Design excellence is often the result of a well-planned and clearly executed design competition. Since founding the organization more than 150 years ago, members of the American Institute of Architects have taken a keen interest in architectural competitions. As early as 1870, with the “Schedule of Terms,” the AIA has issued guidance that defines fair conduct and a judicious process for selecting designs and architects through the competition process.
The AIA’s previous edition of the Handbook of Architectural Design Competitions was published in 1988. While not wholly outdated, that document needed to be revised in view of the proliferation of the new varieties of competition types and because competitions have become more visible and common. As architectural practice has grown to be more global and as the collaborative nature of the profession’s work has become more linear, the competition model demands a more sophisticated methodology.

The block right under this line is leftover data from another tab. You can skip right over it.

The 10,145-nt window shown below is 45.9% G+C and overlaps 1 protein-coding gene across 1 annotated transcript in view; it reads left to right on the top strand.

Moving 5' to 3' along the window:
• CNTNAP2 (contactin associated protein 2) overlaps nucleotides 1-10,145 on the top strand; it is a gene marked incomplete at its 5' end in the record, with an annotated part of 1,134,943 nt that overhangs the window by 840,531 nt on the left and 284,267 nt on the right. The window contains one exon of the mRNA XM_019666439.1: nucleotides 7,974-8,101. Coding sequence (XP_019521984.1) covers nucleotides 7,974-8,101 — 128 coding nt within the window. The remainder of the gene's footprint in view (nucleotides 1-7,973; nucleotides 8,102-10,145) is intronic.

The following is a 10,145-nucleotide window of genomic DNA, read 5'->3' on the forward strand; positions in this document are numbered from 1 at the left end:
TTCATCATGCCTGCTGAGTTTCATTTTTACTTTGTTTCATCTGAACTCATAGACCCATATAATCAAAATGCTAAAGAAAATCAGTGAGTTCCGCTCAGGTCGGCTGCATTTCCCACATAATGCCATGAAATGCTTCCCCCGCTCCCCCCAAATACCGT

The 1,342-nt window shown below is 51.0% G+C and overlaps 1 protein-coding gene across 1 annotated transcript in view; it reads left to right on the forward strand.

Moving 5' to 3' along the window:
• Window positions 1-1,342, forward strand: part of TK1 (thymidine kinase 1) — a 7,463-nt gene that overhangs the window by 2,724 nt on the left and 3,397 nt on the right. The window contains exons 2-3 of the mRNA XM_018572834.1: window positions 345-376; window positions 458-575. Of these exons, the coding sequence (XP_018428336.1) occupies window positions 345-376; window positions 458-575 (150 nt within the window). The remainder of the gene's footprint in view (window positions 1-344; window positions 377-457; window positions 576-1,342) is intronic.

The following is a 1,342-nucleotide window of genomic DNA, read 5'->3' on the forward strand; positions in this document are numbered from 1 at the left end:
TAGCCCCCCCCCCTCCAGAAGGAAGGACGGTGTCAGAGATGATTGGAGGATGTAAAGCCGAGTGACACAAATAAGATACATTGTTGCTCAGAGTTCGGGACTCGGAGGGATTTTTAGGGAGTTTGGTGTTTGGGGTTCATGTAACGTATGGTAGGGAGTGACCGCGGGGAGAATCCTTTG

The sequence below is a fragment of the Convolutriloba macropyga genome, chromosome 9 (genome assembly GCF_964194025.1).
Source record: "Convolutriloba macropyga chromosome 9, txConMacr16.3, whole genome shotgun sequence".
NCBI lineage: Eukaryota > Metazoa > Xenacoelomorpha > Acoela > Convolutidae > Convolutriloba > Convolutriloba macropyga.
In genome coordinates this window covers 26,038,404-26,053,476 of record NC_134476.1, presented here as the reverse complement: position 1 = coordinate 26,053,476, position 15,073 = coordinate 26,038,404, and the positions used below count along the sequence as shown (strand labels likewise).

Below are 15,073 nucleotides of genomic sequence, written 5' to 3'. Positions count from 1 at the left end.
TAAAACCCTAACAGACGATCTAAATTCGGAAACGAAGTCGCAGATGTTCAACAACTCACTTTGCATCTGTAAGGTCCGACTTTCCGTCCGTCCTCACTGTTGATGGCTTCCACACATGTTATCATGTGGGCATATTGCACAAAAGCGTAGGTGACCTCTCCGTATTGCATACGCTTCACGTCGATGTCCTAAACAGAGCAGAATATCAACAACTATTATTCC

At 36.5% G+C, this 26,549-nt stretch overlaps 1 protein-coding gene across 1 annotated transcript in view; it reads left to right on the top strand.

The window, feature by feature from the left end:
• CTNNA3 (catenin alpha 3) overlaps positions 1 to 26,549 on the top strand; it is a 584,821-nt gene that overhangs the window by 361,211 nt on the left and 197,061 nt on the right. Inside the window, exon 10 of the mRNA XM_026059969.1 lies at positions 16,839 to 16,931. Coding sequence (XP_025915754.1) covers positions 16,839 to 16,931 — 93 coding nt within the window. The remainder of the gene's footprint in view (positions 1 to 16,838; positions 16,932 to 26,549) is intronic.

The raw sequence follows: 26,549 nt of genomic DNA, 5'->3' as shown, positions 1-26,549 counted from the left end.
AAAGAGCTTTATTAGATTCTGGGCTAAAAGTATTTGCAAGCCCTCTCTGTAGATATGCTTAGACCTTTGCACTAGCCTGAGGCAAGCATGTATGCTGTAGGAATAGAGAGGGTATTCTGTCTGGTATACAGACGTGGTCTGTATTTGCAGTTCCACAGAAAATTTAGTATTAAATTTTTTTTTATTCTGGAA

This current edition draws upon the previous document and other literature as it explains how the metrics and process can be organized and how design competition has evolved. One only has to look at continental Europe’s history and booming construction in Asia, or our global U.S. practices, to see how the need for design competitions has grown proportionally.
Now that the competition process is more segmented, with varying models and “structural systems,” it is time to again offer guidance on organizing and executing competitions. This publication identifies the components of a well-run design competition and offers best practices for achieving success and top-quality architecture.